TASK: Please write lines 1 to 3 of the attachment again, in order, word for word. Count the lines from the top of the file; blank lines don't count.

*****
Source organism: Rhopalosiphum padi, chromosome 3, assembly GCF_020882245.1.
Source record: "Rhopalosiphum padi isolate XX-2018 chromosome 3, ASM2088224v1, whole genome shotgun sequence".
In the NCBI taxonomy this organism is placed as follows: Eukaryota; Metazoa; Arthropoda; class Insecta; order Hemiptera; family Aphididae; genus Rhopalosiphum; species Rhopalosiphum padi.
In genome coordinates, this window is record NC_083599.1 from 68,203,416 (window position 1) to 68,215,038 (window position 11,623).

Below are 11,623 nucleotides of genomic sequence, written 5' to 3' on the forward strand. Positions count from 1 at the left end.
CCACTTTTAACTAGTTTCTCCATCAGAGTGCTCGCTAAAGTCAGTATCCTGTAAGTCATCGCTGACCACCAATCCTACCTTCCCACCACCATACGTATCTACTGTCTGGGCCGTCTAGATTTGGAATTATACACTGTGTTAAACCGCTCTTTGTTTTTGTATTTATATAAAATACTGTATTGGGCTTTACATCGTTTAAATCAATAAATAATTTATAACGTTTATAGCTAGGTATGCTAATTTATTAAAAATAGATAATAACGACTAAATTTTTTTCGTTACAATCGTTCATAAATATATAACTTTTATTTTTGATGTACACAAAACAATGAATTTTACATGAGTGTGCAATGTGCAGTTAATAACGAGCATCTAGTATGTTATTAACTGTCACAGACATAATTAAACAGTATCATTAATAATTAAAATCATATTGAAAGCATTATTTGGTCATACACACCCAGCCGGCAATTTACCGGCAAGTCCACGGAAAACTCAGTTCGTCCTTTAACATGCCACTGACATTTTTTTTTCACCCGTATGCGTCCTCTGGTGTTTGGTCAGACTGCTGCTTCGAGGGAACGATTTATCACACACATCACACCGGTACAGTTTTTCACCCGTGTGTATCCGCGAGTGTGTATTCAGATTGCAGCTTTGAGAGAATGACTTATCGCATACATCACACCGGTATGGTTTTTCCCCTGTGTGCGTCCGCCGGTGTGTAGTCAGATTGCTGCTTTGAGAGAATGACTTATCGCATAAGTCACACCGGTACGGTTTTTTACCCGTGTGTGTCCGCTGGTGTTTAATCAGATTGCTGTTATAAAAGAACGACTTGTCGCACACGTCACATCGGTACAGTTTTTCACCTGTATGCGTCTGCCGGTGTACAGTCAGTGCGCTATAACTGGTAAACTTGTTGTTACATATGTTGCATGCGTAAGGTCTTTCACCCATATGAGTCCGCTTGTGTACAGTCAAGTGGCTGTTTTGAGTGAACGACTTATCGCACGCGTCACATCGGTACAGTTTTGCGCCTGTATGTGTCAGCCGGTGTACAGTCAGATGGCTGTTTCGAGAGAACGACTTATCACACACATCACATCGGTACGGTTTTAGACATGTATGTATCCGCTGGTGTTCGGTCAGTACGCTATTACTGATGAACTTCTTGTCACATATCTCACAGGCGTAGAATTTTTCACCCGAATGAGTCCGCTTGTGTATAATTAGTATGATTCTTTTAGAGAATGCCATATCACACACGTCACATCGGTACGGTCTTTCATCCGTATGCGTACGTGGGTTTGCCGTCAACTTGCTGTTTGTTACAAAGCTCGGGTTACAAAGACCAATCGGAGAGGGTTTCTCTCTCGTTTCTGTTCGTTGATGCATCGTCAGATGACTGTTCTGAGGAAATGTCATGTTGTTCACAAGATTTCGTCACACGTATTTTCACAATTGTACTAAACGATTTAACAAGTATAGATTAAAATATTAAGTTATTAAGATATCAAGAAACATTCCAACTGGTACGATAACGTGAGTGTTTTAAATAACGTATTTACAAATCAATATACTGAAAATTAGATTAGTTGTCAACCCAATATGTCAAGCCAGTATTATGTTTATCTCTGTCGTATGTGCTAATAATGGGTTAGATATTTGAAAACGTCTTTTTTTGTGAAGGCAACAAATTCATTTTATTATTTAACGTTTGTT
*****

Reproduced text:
Source organism: Rhopalosiphum padi, chromosome 3, assembly GCF_020882245.1.
Source record: "Rhopalosiphum padi isolate XX-2018 chromosome 3, ASM2088224v1, whole genome shotgun sequence".
In the NCBI taxonomy this organism is placed as follows: Eukaryota; Metazoa; Arthropoda; class Insecta; order Hemiptera; family Aphididae; genus Rhopalosiphum; species Rhopalosiphum padi.